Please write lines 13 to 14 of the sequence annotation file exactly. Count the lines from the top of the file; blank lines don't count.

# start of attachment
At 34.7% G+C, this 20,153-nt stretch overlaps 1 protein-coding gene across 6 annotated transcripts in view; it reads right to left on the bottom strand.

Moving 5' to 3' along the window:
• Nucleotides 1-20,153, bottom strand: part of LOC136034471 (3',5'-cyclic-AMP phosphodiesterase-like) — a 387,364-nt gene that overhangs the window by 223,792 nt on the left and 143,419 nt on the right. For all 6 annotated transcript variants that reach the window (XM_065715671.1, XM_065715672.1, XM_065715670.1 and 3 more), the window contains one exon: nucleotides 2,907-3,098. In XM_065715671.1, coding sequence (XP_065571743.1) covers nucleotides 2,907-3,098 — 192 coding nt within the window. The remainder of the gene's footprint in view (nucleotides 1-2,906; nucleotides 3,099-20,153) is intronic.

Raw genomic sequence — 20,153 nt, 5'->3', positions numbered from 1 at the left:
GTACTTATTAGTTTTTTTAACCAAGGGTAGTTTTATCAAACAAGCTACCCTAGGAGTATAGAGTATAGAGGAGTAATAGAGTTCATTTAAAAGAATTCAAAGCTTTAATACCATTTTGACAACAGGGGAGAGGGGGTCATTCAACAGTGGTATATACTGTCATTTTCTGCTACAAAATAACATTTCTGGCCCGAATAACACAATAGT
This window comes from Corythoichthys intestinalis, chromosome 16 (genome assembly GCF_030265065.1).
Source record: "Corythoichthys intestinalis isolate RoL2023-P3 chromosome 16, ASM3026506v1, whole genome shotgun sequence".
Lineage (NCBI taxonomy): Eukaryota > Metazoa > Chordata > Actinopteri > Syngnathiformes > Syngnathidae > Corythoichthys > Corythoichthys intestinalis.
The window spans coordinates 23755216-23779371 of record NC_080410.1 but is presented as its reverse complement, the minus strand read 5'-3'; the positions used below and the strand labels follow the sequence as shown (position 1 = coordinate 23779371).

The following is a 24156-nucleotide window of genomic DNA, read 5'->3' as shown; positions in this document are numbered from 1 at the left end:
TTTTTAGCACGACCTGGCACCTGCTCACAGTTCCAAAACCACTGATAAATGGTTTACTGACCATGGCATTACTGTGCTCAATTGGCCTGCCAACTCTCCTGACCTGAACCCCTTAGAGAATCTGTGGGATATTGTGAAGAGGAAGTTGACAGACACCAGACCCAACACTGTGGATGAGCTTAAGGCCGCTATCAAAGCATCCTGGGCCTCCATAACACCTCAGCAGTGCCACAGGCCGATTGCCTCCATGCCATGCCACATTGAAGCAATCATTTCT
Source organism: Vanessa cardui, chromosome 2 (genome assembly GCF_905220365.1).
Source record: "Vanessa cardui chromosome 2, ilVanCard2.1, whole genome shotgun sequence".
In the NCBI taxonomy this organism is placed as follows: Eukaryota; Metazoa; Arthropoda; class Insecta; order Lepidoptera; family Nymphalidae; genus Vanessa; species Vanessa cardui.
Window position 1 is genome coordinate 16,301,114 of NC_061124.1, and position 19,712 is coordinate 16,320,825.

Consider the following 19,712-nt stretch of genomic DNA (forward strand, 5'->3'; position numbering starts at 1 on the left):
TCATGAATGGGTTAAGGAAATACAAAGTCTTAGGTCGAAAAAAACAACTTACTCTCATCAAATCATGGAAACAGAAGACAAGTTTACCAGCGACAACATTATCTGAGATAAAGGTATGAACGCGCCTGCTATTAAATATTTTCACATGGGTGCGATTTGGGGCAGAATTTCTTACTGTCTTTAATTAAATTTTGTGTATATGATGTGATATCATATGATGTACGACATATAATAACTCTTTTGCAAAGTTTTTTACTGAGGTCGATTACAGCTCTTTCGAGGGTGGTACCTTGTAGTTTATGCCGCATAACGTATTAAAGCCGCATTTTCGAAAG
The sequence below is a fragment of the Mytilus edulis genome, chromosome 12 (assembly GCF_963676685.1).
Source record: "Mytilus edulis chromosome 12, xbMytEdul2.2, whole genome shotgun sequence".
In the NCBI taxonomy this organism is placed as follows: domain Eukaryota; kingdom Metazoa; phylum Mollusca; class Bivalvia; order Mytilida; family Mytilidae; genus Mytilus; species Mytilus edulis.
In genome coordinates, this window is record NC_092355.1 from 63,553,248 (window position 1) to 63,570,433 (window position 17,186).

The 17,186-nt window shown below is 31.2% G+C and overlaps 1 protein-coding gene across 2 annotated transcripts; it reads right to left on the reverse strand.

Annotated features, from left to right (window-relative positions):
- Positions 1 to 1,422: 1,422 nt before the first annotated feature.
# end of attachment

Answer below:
Source record: "Vanessa cardui chromosome 2, ilVanCard2.1, whole genome shotgun sequence".
In the NCBI taxonomy this organism is placed as follows: Eukaryota; Metazoa; Arthropoda; class Insecta; order Lepidoptera; family Nymphalidae; genus Vanessa; species Vanessa cardui.